The Court initially notes that the plaintiffs' motion is fatally flawed from the outset because it relies solely on Mr. Stubbs' conduct while totally ignoring the fact that at the time this action was dismissed the plaintiffs were also represented by Philip Seplow, the attorney who filed this action on their behalf.[3] Nothing is said by the plaintiffs about Mr. Seplow's subsequent role in their representation or why he never responded to the motion to dismiss on their behalf. Under LRCiv 83.3, Mr. Seplow remained a counsel of record for the plaintiffs throughout the prosecution of this action, and still so remains, because their Rule 60(b) motion was filed prior to the expiration of the appeal period and because no motion seeking his withdrawal has ever been filed, much less approved by the Court.[4] The plaintiffs' inexplicable failure to raise any Rule 60(b)-related argument regarding Mr. Seplow's inaction regarding the motion to dismiss is in and of itself a sufficient basis to deny them Rule 60(b) relief.

B. Rule 60(b)(1)

Even if Mr. Seplow's presence as co-counsel was not a determinative factor into the Court's reasoning, the Court would still decline to vacate the judgment because what minimal reasoning the plaintiffs have put forth is simply unpersuasive. Although it is not clear from their motion, it appears that the plaintiffs are relying mainly on Rule 60(b)(1), which provides that "[o]n motion and just terms, the court may relieve a party or its legal representative from a final judgment... for the following reasons: (1) mistake, inadvertence, surprise, or excusable neglect[.]"[5] The Court presumes from the plaintiffs' argument that they are relying on the defense of excusable neglect based on Stephen Stubbs' inexperience in litigating this type of case. Although the plaintiffs never discuss what the concept of excusable neglect entails, they state that no response was filed to the defendants' motion to dismiss because Mr. Stubbs' law practice started as a tax law-only practice and he is "now starting to work on personal injury and civil rights matters, " he "is new to Federal procedures and duties of civil procedure when a motion is filed by another party, " he "was not aware of all the technicalities of responding to a formal Motion to Dismiss, " and he "is not specifically aware of Arizona and Federal rules of procedure." The plaintiffs also state that Mr. Stubbs reasonably determined that the plaintiffs "did not need to formal[ly] oppose the Motion on the merits [because] Plaintiffs' claims were clearly outlined in the Complaint" and "a response would have entailed the same facts presented in Plaintiffs' Complaint." They further state that Mr. Stubbs "expected to argue the details in person at the hearing of Defendants' Motion to Dismiss."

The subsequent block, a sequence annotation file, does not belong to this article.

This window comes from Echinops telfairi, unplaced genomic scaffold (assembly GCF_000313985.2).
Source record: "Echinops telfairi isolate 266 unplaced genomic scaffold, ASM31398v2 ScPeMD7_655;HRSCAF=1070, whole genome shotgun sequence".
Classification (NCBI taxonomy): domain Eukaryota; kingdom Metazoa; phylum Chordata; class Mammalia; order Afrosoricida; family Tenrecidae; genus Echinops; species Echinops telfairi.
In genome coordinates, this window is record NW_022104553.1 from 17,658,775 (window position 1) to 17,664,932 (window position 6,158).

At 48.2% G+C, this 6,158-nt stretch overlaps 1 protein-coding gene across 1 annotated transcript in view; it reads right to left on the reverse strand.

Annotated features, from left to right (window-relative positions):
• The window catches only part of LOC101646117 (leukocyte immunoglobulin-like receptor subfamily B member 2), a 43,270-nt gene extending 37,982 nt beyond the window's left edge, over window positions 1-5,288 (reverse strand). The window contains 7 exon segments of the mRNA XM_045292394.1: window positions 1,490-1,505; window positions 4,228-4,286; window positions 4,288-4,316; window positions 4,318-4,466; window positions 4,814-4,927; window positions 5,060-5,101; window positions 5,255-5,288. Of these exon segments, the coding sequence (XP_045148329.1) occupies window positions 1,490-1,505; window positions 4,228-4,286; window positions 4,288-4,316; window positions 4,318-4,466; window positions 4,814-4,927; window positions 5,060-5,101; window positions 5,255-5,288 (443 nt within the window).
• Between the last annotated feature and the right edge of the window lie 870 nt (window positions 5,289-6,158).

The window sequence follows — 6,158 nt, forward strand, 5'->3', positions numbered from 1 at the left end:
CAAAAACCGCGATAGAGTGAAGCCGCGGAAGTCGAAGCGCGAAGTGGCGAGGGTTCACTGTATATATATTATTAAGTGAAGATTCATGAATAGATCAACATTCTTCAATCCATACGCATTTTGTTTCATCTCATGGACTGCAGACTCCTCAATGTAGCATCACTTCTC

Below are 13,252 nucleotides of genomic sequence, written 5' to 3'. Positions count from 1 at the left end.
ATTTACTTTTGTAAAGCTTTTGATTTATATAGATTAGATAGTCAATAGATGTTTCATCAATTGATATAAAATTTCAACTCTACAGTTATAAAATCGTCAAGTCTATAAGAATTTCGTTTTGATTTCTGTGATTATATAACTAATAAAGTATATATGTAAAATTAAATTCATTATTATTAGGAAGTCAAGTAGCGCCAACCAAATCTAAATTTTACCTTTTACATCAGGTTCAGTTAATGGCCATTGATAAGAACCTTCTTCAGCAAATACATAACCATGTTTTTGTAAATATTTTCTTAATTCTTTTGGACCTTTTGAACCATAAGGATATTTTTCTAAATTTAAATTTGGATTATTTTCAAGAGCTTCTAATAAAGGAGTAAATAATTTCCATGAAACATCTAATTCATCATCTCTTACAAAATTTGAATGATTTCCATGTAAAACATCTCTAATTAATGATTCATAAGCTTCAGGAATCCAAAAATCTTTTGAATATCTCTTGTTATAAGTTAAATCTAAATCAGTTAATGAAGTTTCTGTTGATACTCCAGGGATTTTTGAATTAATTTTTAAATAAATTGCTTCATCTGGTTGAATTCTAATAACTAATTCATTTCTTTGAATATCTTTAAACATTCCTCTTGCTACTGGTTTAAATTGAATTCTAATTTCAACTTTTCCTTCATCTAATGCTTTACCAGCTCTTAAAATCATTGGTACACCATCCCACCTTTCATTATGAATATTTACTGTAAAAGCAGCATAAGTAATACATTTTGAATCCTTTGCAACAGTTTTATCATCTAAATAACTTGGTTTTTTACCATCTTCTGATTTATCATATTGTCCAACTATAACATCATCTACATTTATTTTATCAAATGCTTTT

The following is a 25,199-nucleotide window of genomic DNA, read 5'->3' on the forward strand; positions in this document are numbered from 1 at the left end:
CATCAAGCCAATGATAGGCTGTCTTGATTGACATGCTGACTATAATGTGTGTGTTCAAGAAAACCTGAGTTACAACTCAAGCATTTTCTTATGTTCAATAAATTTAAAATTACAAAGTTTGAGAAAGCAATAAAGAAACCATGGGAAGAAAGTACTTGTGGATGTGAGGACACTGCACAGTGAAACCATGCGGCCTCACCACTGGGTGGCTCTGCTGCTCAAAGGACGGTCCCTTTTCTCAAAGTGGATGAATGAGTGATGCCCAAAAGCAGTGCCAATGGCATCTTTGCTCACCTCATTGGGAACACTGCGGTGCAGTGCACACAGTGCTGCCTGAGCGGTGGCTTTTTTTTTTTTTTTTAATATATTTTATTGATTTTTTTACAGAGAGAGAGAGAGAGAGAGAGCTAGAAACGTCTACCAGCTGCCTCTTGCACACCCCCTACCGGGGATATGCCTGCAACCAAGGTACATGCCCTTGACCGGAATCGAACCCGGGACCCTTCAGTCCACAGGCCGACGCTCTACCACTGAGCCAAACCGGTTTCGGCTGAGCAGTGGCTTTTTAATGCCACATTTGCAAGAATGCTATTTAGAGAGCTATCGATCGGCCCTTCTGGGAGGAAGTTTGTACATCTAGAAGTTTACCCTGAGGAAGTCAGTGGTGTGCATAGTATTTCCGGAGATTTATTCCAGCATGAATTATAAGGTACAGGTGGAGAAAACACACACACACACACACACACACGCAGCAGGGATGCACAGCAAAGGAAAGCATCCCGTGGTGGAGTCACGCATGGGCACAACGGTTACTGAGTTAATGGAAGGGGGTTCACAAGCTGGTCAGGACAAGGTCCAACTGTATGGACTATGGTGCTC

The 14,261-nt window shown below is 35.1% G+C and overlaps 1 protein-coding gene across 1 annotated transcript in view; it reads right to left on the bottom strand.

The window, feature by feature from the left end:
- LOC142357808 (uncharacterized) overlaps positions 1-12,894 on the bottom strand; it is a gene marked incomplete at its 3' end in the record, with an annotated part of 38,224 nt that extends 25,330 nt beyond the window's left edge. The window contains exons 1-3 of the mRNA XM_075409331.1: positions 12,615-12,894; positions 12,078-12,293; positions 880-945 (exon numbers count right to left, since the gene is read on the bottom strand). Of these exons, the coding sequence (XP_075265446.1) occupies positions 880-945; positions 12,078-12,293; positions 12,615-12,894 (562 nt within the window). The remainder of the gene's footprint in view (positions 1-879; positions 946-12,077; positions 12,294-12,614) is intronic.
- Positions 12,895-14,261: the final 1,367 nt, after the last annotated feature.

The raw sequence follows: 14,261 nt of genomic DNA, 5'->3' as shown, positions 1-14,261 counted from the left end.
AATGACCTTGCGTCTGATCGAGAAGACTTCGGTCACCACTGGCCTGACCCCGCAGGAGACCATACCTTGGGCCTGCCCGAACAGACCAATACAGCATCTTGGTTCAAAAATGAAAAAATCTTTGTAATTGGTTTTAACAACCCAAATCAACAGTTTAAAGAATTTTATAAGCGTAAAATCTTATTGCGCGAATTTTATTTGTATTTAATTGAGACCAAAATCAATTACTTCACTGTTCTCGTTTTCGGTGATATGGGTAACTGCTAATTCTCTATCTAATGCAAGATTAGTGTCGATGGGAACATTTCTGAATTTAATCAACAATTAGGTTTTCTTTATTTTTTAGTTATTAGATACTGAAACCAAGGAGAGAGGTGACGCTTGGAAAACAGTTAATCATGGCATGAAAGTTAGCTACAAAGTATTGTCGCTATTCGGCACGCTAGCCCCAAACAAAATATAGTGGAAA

Leaving aside the issue of whether the plaintiffs' response represents an admission that Mr. Stubbs was not competent to represent the plaintiffs in this action when he was granted pro hac vice admission[6], the plaintiffs have not established that his purported lack of knowledge of applicable procedural rules amounts to excusable neglect under the totality of the relevant circumstances. As the defendants correctly point out, LRCiv 83.1(b)(2), which governs Mr. Stubbs' pro hac vice admission, provides in part that "[a]ttorneys admitted to practice pro hac vice must comply with the Rules of Practice of the United States District Court for the District of Arizona." ("Local Rules"); furthermore, by signing the pro hac vice application form, Mr. Stubbs specifically certified that he would comply with the Court's Local Rules. These rules, which Mr. Stubbs clearly did not review as required, specifically provide a time period for responding to a motion to dismiss, see LRCiv 7.2(c) (fourteen days after service) and LRCiv 12.1(b) (30 days after service if a jurisdictional defense is raised in the motion), and they specifically set forth the potential consequence for failing to oppose a motion. See LRCiv 7.2(i) ("... if... counsel does not serve and file the required answering memoranda, ... such non-compliance may be deemed a consent to the... granting of the motion and the Court may dispose of the motion summarily.") The Local Rules also specifically state that even if a party requests oral argument ...